Four years after the city agreed to, and later backed off of, a deal to sell a portion of the former Apalachicola High School complex for a developer to build a low-income housing project, Denton Cove is back on the front burner.

Hearings before Circuit Judge Charles Dodson, in a Tallahassee courtroom Monday morning, will take the first step towards deciding whether the school board is obligated to sell the entirety of a nearly four-acre portion of the high school grounds at 17th Street and Avenue L to the developers of Denton Cove, to be turned into 52 affordable housing units, funded by federal tax credits.

In addition, Dodson is being asked to consider a request from a local non-profit of civic activists, Historic Apalachicola Plat Preservation Inc. (HAPPI) to intervene in the suit, which would enable them to supplement the arguments being made by the school board, whose position HAPPI supports.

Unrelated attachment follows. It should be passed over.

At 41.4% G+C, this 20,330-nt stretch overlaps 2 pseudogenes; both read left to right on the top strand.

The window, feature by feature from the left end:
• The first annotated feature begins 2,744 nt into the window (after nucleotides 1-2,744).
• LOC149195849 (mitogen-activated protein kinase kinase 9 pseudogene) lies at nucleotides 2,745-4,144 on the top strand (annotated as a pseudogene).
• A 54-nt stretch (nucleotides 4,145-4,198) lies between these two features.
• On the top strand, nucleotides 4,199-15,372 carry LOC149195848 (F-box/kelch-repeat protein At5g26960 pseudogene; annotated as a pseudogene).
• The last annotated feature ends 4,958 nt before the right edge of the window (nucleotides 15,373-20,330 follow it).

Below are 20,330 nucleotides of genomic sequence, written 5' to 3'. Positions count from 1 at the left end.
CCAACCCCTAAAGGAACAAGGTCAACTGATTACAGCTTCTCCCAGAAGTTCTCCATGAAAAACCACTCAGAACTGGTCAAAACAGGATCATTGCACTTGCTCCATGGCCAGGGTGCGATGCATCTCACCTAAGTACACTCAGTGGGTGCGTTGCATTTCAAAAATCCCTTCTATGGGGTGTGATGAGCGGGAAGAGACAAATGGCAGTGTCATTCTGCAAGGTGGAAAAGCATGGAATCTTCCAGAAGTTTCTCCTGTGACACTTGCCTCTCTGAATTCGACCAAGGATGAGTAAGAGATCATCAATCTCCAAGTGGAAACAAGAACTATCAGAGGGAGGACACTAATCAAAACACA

“HAPPI was formed to advocate for protection of the historic grid. If this project was built, it would obliterate the grid,” said Apalachicola resident Bonnie Davis, a spokeswoman for HAPPI. “Our ultimate goal is to preserve the grid.”

At Monday’s hearing, the school board, represented by Tallahassee attorney David Willis, a colleague at the law firm of the district’s labor attorney Leonard Dietzen, is asking Dodson to grant a declaratory judgement that would obligate it to sell just 2.04 acres of the entire tract, and not the additional 1.62 acres that make up what once were streets and alleys that crisscrossed the land.